- Ambiguous Time Period: As a subtle joke about the UNIT dating controversy, the battle against Omega is merely dated as "The 20th Century".
- BBC Quarry: The planet Raston is portrayed with footage of all the various planets from the show that have been shot in these.
- Big Damn Heroes: Happens quite a few times. It is basically the Doctors' role throughout the story. They end up in the middle of ongoing conflicts, defeat the bad guys, and save themselves by saving their earlier incarnations. Some specific examples:
- The Tenth Doctor arriving at the Omega-battle with an anti-Dalek device.
- The First Doctor saving his future incarnations from the Sontarans.
- The Raston Warrior Robots which show up and take out the Daleks and Cybermen just seems like a case of Villainous Rescue at first, but they are eventually revealed to be an example of this trope.
- The Twelfth Doctor and K-9 bringing the other Doctors' TARDISes to the Dark Dimension and immobilising the Evil Doctor.
- And finally the biggest one: the Doctors saving Gallifrey.
- The Cameo: Steven Taylor, Dodo Chaplet, Brigadier Lethbridge-Stewart, Sergeant Benton, Jo Grant, Corporal Palmer, Ian Chesterton, Barbara Wright, and the General (the Time Lord who served at Arcadia when it fell) appear throught the story in small roles.
- Some Ogrons appear during the first Dalek battle. Afterwards, they disappear with no explanation.
- Captain Obvious: Dodo's line "Doctor, you've vanished!" is exclaimed to the Doctor just after he has vanished. Also the Brigadier's line "This could be construed as an invasion" becomes this.
- Cerebus Syndrome: For the most part, the story has a pretty simple action plot, with some dramatic scenes. Once the Doctors enter the Dark Dimension, however, the plot becomes much darker.
- Changed My Jumper: While hiding in Cardiff Castle, the First Doctor and Ian have disguised themselves as a soldier and a knight, respectively. The Eightth Doctor also seems to wear a monk's robe.
- Cliffhanger: All episodes but the last one end with one of these.
- Episode 1: A Dalek enters the battlefield.
- Episode 2: The Doctors are apparently shot dead.
- Episode 3: The Big Bad reveals himself to be the Doctor.
- Create Your Own Villain: The Evil Doctor was accidentally created by the War Doctor when he destroyed Gallifrey.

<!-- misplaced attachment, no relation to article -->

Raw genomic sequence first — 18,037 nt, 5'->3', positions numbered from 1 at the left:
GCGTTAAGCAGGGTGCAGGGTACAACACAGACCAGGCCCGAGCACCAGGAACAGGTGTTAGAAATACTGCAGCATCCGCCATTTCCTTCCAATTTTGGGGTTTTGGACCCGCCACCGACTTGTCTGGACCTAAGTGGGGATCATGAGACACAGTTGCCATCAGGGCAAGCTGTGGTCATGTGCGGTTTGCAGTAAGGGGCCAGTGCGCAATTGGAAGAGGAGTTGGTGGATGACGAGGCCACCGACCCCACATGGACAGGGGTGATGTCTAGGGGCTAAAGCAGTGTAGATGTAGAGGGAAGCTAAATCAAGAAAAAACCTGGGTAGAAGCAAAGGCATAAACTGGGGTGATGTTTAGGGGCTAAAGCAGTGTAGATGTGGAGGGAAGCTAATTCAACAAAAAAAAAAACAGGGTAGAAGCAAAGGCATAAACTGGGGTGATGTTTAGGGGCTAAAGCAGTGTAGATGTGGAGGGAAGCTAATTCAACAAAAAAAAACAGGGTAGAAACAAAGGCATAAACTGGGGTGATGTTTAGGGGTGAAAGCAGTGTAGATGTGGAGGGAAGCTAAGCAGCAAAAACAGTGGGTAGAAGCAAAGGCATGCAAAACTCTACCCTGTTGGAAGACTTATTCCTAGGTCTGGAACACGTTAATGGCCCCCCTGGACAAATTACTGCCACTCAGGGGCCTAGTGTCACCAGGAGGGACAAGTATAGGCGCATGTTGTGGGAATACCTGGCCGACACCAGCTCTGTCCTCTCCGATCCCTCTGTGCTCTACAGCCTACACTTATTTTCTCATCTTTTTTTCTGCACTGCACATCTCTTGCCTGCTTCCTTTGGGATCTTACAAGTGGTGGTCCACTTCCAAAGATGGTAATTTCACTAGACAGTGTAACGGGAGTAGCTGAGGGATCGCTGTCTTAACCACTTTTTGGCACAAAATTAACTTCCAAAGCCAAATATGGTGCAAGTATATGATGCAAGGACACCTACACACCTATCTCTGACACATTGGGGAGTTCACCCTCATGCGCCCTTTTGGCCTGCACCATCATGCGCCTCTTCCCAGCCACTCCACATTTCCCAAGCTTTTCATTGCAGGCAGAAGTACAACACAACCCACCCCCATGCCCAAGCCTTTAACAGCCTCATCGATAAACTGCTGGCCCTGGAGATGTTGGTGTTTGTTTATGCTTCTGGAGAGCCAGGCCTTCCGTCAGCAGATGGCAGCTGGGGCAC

- Credits Gag: The titles for Episode 1 start out in black-and-white before gaining colour when Jon Pertwee's name shows up.
- Deus ex Machina: The anti-Dalek device and the Sontarans' weapons being non-lethal initially appear to be this. However, the twist ending reveals that there actually is a logical reason for these.
- Enemy Civil War: The fight against Omega becomes this when the Daleks and Ogrons arrive, as they are just as willing to attack the anti-matter monsters as UNIT's soldiers.
- The Doctors later end up in the middle of a three-way shootout between the Daleks, Cybermen, and Raston Worrior Robots. Subverted when it turns out that the Robots are actually on the Doctors' side.
- Evil Twin: The Big Bad is an alternate, evil version of the Doctor. Complete with deep voice and Evil Laugh.
- Evolving Credits: Episode 4 has different opening credits than the rest. They seem to be partially based on the Twelfth Doctor's opening credits.
- Expy: An evil, alternate incarnation of the Doctor who tries to become real by stealing the life force of his other selves. Are we sure we're not talking about the Valeyard? Also, before his identity is revealed he seems very similar to Doctor Claw from Inspector Gadget.
- Flat "What": The Fourth and Tenth Doctors do this back to back. The Fourth Doctor points out that he is saying this way too often.
- In fact, this trope is pretty much a Running Gag.
- Foreshadowing: An accidental example, but Episodes 1-3 feature connections to all three multi-Doctor adventures of the Classic Series. What does the fourth episode include? Why, a tie-in to the big multi-Doctor adventure of the New Series, of course.
- Hijacked by Ganon: The first rescue mission starts out as a battle against Omega's anti-matter monsters. Once the Daleks enter the battlefield, they take over the role as the primary antagonists.